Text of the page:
Presentation on theme: "Journalism 2001 Week 2: September 20, 2010. Let’s take a quiz!"— Presentation transcript:
Journalism 2001 Week 2: September 20, 2010
Let’s take a quiz!
Review of last week’s news Hard News: Hard News: (murder, City Council, government, etc.) –Major local stories –Major national/international stories –Major sports stories Soft News: Soft News: (retirements, school programs, human interest) –Local stories –National/International stories –Sports stories Statesman Statesman Today’s Front Pages Today’s Front Pages Today’s Front Pages Today’s Front Pages
Announcements Who you are Who you are –Freshmen, sophomores, juniors, seniors –English, Communication Sciences and Disorders, Criminology, International Relations, Writing Studies, Computer Science, Communication, Environmental, Studies, undecided majors –Aspiring speech-language pathologists, columnists, lawyers, broadcast journalists, reporters, travel writers, Foreign Service, National Geographic photographer/writer, authors, many unsure! –All curious and interested in improving writing!
Extra Credit Opportunities Laurie Hertzel Presentation Laurie Hertzel Presentation –Anyone attend? –5 paragraph summary due September 24 –Will be posted on class website Marty Weintraub/Manny Rivas Presentation Marty Weintraub/Manny Rivas Presentation –Anyone attend? –5 paragraph summary due September 24 –Will be posted on class website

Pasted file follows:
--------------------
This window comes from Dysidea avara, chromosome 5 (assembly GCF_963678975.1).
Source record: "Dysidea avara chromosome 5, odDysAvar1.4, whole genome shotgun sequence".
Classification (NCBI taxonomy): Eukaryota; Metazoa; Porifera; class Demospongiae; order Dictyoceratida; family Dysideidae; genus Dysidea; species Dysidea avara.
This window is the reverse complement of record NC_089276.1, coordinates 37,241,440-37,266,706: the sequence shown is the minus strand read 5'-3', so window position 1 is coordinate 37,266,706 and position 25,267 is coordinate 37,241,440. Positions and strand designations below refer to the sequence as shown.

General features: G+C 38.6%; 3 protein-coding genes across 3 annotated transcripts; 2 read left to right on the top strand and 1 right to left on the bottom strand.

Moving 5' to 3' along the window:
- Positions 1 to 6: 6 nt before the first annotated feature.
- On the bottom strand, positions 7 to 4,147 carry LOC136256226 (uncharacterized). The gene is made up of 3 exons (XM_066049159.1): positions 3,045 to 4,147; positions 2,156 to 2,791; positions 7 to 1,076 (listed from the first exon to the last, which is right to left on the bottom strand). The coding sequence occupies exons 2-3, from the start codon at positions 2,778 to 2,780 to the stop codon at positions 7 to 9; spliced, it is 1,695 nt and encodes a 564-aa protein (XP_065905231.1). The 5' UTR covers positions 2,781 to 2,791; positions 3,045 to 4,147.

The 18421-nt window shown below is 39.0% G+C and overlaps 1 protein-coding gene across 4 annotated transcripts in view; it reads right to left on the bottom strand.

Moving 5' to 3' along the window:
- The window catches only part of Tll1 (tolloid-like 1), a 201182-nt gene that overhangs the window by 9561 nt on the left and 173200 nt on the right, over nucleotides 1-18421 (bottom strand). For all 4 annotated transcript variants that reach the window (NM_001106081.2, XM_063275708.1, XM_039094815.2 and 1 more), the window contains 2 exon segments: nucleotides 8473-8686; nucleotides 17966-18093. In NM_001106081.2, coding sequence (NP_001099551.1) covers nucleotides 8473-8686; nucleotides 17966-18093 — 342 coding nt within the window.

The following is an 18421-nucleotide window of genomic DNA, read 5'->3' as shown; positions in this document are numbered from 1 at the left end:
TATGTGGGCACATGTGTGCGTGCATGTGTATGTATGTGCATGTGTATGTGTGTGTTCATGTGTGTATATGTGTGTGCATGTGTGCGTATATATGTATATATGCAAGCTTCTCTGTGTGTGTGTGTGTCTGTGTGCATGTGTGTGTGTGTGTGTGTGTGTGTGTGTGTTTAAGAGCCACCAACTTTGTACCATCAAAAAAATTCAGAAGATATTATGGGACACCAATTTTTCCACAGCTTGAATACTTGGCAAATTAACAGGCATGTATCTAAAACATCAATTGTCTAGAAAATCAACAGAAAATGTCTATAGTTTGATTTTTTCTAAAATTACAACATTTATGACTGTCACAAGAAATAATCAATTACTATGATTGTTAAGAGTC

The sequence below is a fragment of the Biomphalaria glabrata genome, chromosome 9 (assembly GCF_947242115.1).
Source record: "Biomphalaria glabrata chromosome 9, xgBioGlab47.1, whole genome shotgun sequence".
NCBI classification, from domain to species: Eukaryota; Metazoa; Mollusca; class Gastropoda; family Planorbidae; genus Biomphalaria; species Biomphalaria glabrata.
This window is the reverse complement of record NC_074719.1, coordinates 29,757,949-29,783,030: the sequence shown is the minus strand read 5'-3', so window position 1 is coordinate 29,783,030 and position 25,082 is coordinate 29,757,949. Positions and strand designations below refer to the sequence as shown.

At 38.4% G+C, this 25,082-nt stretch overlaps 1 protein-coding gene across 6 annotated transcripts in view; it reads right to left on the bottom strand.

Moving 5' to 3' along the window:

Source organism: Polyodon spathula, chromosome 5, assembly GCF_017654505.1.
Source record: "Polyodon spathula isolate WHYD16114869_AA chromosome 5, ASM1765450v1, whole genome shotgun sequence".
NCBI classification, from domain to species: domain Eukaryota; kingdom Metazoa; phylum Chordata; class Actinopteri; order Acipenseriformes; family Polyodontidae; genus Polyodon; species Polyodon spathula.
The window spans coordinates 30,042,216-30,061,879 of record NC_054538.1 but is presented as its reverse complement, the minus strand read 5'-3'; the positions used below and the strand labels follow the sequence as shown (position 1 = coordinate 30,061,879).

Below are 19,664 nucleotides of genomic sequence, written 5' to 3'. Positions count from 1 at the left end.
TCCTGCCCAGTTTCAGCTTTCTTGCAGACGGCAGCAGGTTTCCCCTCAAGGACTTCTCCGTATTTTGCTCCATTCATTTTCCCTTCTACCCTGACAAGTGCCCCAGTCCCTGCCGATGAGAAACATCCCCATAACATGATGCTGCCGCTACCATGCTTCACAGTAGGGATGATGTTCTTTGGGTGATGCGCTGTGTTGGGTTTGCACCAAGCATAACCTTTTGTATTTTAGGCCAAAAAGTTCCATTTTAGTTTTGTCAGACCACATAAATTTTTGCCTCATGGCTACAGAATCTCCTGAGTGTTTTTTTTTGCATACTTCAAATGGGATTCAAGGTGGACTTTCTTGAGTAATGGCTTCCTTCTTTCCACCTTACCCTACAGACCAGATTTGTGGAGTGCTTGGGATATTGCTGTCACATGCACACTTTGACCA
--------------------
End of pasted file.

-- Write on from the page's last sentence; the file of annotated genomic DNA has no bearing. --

Let’s turn in Duluth News- Tribune Analysis What did you learn???? What did you learn???? Using the Thursday, September 16 Duluth News-Tribune, list the stories on the front page, local section and the sports pages. Keep evaluations brief: no more than three sentences each. Using the Thursday, September 16 Duluth News-Tribune, list the stories on the front page, local section and the sports pages. Keep evaluations brief: no more than three sentences each.
Chapter 3: Newswriting Basics Summary lead literally sums up the story in the lead, giving the reader the most important information first Summary lead literally sums up the story in the lead, giving the reader the most important information first Developed in Civil War when stories sent by telegraph Developed in Civil War when stories sent by telegraph Continued into the 1970s with wire service telegraph machines Continued into the 1970s with wire service telegraph machines
Just the facts –Good reporters respect integrity of facts. –Facts tell the story. –Readers draw their own conclusions. You must try to be objective. Truthful. Fair. Where do opinions belong in a newspaper? Most newspaper stories can be placed on a continuum. Ranges from rigidly objective (breaking news) to rabidly opinionated (movie reviews).
The 5 Ws and H! Who? Who? What? What? When? When? Where? Where? Why? Why? How? How? Focal point determines emphasis in lead
The WHO –Readers love stories that focus on people. –WHO keeps it real. Who’s involved? Who’s affected? Who’s going to benefit? Who’s getting screwed? The WHAT –WHAT gives news its substance. Stories become dry and dull if they focus too much on WHAT. Need WHO.
The WHEN –Timeliness essential to every story. When events happened or will happen. How long they lasted or will last. The WHERE –The closer the event, the more relevant it is for readers. –Many stories require supplements. Map Diagram Photo